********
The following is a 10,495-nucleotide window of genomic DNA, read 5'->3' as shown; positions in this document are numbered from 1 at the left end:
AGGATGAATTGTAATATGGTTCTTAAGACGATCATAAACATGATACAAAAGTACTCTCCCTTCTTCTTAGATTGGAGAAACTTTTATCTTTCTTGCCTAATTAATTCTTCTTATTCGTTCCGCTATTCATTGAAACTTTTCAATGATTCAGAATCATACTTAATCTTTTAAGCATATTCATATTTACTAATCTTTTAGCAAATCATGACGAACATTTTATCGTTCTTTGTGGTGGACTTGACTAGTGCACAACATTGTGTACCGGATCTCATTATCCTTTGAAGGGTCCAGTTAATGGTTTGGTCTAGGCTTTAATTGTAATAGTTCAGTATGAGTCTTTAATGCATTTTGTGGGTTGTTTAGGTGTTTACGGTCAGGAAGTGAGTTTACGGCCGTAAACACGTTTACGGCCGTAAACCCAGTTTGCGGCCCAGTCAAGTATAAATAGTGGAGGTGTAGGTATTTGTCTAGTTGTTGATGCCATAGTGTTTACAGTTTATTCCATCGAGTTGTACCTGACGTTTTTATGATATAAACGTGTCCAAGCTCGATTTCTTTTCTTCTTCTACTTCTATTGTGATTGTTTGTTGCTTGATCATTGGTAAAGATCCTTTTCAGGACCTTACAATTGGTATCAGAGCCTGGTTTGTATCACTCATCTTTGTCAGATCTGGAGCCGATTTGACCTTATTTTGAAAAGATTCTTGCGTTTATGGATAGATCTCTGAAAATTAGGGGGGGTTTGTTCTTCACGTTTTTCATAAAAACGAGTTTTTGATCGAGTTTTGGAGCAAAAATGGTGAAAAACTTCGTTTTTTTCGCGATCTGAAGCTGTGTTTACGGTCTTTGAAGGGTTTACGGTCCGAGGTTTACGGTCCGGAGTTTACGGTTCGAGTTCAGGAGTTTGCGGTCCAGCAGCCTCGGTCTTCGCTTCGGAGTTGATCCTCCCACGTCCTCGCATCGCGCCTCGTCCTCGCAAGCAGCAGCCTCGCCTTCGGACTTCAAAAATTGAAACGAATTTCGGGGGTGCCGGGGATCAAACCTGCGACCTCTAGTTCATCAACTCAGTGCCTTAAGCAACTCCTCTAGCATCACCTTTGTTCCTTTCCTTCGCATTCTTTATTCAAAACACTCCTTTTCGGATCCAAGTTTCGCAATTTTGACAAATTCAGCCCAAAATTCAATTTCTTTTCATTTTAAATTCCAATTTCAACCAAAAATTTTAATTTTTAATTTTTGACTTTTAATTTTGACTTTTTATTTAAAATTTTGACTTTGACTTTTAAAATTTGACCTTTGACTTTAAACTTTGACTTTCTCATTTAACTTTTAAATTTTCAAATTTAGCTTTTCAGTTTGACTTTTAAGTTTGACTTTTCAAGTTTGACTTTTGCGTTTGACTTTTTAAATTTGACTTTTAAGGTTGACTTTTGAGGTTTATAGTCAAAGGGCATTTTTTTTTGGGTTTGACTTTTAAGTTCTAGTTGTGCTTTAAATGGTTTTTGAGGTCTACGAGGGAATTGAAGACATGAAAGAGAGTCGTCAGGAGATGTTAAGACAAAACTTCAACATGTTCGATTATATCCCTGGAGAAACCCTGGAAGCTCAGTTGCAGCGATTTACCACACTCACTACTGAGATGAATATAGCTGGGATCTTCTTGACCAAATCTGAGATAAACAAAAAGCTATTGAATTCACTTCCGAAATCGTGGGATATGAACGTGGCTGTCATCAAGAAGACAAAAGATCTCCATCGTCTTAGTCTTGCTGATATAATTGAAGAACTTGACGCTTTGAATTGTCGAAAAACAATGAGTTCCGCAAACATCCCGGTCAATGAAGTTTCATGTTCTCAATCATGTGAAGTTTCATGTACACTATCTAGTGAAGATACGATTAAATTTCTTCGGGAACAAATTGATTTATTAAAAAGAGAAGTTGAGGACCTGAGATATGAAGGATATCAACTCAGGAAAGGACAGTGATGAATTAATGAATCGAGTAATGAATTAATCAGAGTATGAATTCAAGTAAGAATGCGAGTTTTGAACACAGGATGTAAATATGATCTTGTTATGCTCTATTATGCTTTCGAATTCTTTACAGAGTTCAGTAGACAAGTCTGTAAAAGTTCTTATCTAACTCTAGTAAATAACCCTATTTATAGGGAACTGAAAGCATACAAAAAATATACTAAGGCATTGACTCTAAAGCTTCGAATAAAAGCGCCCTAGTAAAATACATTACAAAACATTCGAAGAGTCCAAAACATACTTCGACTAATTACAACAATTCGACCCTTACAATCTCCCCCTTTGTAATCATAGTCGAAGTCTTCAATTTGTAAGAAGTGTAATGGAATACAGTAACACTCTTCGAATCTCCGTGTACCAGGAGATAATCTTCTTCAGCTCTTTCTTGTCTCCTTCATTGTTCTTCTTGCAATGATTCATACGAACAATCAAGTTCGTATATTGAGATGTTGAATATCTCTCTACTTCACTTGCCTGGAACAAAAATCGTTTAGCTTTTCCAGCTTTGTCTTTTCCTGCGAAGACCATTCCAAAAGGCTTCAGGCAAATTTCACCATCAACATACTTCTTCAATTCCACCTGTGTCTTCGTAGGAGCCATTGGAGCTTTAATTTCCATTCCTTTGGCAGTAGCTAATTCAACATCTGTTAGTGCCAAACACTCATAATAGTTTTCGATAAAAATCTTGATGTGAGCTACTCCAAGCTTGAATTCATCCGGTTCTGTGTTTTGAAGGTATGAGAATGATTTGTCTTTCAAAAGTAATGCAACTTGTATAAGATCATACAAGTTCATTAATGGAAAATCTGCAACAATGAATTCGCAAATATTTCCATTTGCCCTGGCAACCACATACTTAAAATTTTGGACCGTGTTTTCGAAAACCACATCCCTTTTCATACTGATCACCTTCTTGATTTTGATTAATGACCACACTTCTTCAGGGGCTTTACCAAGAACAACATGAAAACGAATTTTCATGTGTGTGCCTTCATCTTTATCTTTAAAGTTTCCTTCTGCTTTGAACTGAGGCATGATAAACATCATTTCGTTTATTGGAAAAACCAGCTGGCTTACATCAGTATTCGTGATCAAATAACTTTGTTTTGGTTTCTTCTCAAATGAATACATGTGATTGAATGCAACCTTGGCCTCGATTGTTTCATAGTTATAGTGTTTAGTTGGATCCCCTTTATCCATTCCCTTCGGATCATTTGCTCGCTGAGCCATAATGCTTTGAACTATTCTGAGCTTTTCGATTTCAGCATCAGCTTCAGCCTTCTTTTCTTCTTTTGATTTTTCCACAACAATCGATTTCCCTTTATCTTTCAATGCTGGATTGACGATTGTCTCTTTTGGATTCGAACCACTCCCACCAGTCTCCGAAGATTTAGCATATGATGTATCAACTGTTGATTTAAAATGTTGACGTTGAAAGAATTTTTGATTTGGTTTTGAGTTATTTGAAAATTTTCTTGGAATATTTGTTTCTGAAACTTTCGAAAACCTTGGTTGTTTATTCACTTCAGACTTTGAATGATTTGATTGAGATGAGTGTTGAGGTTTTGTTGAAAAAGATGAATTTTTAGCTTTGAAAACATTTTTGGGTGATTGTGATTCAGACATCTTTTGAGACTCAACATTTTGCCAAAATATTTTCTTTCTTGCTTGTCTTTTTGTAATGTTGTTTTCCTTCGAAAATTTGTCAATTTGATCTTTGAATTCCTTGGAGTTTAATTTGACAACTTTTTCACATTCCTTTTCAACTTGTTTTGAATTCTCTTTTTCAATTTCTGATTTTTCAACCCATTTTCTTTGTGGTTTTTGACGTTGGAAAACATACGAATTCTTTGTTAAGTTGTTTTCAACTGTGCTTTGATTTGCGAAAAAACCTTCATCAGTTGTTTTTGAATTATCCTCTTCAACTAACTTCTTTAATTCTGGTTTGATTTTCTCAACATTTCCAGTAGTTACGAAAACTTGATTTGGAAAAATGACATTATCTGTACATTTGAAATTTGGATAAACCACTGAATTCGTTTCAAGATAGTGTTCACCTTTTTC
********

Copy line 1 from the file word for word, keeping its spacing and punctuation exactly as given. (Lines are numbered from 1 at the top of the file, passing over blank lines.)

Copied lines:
The following is a 10,495-nucleotide window of genomic DNA, read 5'->3' as shown; positions in this document are numbered from 1 at the left end: